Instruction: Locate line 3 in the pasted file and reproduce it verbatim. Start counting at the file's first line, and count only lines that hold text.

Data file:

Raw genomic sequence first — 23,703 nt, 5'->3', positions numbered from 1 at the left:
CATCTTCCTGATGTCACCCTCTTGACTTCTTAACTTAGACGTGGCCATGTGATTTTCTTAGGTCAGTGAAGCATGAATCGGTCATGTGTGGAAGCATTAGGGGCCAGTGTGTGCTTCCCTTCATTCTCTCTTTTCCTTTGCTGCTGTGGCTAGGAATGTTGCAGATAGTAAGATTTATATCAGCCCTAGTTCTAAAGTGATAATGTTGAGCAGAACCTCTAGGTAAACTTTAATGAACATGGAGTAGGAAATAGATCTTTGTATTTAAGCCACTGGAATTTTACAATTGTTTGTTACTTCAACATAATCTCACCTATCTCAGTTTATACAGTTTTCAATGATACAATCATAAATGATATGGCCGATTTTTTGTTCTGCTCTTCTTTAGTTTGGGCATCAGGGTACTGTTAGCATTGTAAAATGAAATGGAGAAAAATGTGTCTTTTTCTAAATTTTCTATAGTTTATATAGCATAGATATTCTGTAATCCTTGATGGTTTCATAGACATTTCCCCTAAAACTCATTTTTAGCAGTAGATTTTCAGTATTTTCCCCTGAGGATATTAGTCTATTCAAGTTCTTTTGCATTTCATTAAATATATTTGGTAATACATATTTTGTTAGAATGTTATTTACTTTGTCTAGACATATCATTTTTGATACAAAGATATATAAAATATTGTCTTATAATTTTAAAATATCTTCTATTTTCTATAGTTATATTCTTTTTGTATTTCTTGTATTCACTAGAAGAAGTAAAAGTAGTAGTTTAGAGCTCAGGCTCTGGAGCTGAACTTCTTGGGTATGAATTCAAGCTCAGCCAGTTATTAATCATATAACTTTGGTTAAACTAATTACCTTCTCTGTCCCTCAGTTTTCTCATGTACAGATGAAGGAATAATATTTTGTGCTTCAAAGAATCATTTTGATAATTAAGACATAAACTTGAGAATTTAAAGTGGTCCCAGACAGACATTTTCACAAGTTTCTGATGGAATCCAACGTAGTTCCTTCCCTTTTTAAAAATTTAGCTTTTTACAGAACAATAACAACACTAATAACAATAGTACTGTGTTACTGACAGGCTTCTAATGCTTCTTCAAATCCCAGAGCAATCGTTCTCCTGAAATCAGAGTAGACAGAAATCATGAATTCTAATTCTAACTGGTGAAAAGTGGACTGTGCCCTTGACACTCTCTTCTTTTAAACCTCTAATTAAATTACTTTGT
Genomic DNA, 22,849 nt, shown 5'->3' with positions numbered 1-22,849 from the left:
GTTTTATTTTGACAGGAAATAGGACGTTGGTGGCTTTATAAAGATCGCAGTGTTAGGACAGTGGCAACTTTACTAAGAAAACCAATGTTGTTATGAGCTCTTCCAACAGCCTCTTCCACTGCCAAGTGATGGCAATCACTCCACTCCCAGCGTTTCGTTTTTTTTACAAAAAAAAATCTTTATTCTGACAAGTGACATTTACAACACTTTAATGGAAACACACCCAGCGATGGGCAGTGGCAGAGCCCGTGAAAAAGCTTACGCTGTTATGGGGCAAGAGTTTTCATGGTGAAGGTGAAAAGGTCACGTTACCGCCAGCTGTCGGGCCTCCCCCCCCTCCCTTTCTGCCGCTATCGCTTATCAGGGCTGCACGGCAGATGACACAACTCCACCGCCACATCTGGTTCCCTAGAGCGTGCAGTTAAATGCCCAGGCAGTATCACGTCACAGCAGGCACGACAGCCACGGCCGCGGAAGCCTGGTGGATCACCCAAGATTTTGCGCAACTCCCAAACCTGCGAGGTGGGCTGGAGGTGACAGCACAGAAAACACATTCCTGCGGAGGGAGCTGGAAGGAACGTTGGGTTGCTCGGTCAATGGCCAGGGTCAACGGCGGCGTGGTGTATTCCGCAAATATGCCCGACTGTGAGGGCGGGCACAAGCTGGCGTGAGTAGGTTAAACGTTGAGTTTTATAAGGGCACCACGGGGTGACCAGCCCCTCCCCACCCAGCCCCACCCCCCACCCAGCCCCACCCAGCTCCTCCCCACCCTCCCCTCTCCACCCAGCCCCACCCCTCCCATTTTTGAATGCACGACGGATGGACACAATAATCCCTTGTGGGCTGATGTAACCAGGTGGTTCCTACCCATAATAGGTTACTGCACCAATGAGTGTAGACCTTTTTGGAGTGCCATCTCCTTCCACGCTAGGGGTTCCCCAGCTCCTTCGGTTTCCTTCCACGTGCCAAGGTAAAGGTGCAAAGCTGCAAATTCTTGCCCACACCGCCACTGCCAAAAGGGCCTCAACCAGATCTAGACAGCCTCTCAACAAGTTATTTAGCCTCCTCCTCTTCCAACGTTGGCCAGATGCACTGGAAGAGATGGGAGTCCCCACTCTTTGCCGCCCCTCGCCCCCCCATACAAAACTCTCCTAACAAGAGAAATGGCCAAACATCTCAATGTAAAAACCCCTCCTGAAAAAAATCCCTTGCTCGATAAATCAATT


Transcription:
Genomic DNA, 22,849 nt, shown 5'->3' with positions numbered 1-22,849 from the left: